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    6 Stretches for Writers to Prevent Injuries (and Butt-Ugly Posture)


    Making a living from your laptop is a beautiful thing...

    But it takes a hefty toll on your body.

    It doesn’t take a rocket scientist to understand that hunching over your keyboard for 8+ hours a day is basically posture suicide.

    Crappy posture is not only unattractive, but it also leads to a whole slew of health issues.

    The good news is, by the following some quick-and-easy writer’s stretches, you can reverse the ravaging effects that the laptop lifestyle wreaks on your body.

    In order to get the most out of these stretches, we first need to take a look at what’s actually happening to your body when you spend your life tapping away at the computer all day.



    How Typing All Day Jacks Up Your Body

    Inside your body, you have a tissue called fascia that connects and covers all of your muscles. To put it simply, think of it like a saran wrap covering that connects all your muscles together. This saran wrap plays a huge role in your posture. 

    saran wrap body

    Your biceps, abs, quads, calves—they’re all connected. And to keep your body balanced and functioning smoothly, the length and tension of this fascia connection needs to be maintained in proper proportions throughout your body. If the tension gets out of wack in one area, it affects the entire chain.

    What’s more, your fascia is constantly restructuring itself according to the stress and forces you apply to it every day.

    Whenever you have poor posture, your fascia is being compressed in some areas and stretched in others. If you do this day after day, it will create a memory of this position, start to think it’s the new normal, and “reset” it’s default length accordingly.

    This is BAD.

    And it’s where a laundry list of health problems start.

    Remember, everything has an optimal length and everything is connected. So when one area gets jacked up, everything gets jacked up.

    Here’s what the saran wrap of most writers looks like.

    mitch bad posture

    By looking at the angles of different joints, we can see how...

    • Neck - Fascia in the back of the neck is shortened, while the front of the neck is lengthened
    • Shoulders - Shoulders are rounded forward, shortening fascia in the chest and lengthening in the upper back. They’re also hiked up, tightening the traps
    • Hips - Fascia between the front of the torso and legs is short (i.e. “tight hips”), while the backside is long.
    • Wrists - Wrists are not in a neutral position, causing imbalanced fascia in hands and forearms.

    If your fascia resets itself to these lengths, it’ll result in some butt ugly posture. But worst of all, it’ll lead to body aches and the potential for serious injuries...

    • Poor positioning and repeated motion in your wrists causes inflammation that leads to carpal tunnel syndrome.
    • Poor shoulder positioning causes upper back and neck pain.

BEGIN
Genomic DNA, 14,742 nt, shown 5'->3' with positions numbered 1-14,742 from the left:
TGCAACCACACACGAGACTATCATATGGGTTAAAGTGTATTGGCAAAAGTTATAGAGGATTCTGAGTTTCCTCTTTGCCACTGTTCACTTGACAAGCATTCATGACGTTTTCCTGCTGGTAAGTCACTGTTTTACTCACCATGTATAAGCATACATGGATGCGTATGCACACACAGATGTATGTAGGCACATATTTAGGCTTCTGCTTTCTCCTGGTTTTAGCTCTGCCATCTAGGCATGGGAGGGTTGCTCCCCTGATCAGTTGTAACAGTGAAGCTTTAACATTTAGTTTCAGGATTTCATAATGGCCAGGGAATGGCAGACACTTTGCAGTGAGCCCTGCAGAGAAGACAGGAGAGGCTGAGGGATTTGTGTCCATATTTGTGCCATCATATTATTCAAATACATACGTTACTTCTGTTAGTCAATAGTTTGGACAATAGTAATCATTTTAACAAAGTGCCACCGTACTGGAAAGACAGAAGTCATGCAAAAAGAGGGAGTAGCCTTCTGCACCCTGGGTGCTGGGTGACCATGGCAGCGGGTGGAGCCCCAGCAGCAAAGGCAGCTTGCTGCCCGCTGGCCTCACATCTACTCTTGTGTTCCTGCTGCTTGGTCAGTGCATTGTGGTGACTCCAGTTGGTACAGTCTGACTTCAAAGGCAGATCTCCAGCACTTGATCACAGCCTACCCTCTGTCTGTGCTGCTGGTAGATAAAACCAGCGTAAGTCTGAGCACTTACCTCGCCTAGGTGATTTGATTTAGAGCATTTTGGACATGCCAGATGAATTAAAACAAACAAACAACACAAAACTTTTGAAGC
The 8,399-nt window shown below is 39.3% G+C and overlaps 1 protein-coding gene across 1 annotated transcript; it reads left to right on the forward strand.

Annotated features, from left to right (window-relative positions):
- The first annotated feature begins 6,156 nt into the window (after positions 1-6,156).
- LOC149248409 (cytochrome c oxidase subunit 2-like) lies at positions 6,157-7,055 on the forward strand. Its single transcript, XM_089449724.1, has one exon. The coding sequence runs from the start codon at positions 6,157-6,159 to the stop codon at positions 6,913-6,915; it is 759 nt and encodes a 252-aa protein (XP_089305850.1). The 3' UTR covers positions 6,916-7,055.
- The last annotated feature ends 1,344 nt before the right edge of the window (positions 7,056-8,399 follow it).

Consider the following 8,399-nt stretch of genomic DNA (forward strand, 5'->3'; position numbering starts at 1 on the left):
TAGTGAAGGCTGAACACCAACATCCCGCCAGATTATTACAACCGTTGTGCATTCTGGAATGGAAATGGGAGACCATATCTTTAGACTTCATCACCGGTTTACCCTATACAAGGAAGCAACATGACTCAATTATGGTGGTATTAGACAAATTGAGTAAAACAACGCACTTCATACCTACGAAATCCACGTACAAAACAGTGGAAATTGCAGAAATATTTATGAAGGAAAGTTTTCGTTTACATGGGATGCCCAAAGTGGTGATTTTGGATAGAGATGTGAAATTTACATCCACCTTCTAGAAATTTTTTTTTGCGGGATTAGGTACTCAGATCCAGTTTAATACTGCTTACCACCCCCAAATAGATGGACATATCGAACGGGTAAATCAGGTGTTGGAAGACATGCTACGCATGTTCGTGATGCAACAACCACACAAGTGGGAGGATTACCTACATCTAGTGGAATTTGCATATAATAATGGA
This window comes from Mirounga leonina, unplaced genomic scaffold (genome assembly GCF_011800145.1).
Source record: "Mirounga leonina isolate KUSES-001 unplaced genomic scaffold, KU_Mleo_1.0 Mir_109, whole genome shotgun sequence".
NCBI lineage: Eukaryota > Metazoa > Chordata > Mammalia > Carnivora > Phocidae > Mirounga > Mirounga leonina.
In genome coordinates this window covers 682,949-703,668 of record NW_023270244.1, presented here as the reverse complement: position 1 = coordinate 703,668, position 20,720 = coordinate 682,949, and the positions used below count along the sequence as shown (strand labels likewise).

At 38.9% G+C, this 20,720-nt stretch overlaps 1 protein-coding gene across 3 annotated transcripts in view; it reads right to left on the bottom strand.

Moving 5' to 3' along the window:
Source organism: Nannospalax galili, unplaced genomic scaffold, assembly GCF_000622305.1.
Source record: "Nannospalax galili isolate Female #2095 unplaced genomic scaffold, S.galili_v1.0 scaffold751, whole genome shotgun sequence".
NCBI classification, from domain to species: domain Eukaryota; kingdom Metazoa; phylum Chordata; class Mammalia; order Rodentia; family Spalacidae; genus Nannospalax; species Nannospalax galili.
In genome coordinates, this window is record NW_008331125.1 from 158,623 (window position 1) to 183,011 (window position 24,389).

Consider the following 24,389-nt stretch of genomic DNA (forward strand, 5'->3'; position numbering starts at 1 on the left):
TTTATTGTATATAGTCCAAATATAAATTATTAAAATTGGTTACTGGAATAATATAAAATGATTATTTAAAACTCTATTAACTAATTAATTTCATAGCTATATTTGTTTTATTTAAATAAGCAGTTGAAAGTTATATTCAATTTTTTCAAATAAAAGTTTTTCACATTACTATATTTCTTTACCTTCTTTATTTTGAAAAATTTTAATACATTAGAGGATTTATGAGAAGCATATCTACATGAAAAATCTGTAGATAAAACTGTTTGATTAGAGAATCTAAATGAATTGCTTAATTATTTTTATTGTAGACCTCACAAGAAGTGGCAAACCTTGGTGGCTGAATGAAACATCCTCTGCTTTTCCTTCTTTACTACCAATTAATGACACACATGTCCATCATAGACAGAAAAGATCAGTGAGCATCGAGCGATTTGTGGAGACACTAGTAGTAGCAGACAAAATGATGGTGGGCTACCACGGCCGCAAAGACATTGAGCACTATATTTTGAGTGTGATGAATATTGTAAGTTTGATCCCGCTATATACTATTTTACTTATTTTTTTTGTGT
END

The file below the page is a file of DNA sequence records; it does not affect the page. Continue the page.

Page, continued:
• Shortened muscles in the front of your hips causes low back pain.

    Your body will then start to compensate for this pain, leading to more problems and dysfunction up and down the chain.


    The #1 Way to Prevent Ugly Writer’s Posture

    Before getting into stretches to FIX writer’s posture (and associated pain), I want to talk about PREVENTION.

    Posture can be hard to correct, so if you’re smart, you’ll nip it in the bud and prevent it from getting bad in the first place.

    It’s simple, really.

    Don’t let your fascia saran wrap reset to a bad default position.

    This means spending as little time as possible in sub-optimal positions as possible.

    There are three keys to doing this successfully…


    #1.) Create An Ergonomic Workspace

    It’s impossible to work with proper posture if you’re workspace isn’t set up ergonomically.

    If you have a dedicated office, this should be easy.

    ergonomic workspace stickman

    But if you work while traveling and are constantly moving to new workspaces, it can be a challenge. Sometimes you just have to do the best you can with what you have. I recommend a laptop stand with a bluetooth keyboard and mouse.

    mitch's workspaceThis setup in my current Airbnb is far from perfect, so I try to take as many stretch breaks as possible. Without a laptop stand, it’d be 10x worse.


    #2.) Always Be Aware of Your Posture

    One of the biggest challenges to fixing your posture is awareness. When working, it’s easy to slip into your bad default position without even realizing it.

    To combat this, try using different posture cues…

    • Pillows that help you stay in position
    • Setting posture alarm to go off every 20 minutes
    • Kinesiotape that stretches and gives you feedback when you slouch

    After using cues for a week, you’ll automatically start becoming more aware.

    Training Your Posture Muscles


    #3.) Get Up and Move Regularly

    Even with perfect posture, sitting for long periods of time will cause problems. This is because when your legs are bent in a sitting position, the muscles connecting your torso to the front of your leg are shortened. If your saran wrap gets tight here, it will affect the rest of the chain (this is a SUPER common cause of low back pain).

    Tight hip muscles

    To help prevent this, set a timer for 30 minutes to remind you to stand up, walk around, and stretch.

    Speaking of stretches, here’s exactly what you should do.


    Writer’s Stretches That’ll Fix Your Achy Body and Reverse Your Posture

    If you sit all day at the computer, try to take 5-10 minute breaks every couple hours to run through this list. These shouldn’t hurt, so if you feel any pain, lighten up the stretch.


    #1.) Hip Stretch

    This hip stretch helps counteract the tight front hips (and low back pain) you get from sitting too much.

    The key to this stretch is maintaining a neutral pelvis. Start with your knees at 90 degree angles. Then tip your pelvis backward to feel the stretch in the front of your hips.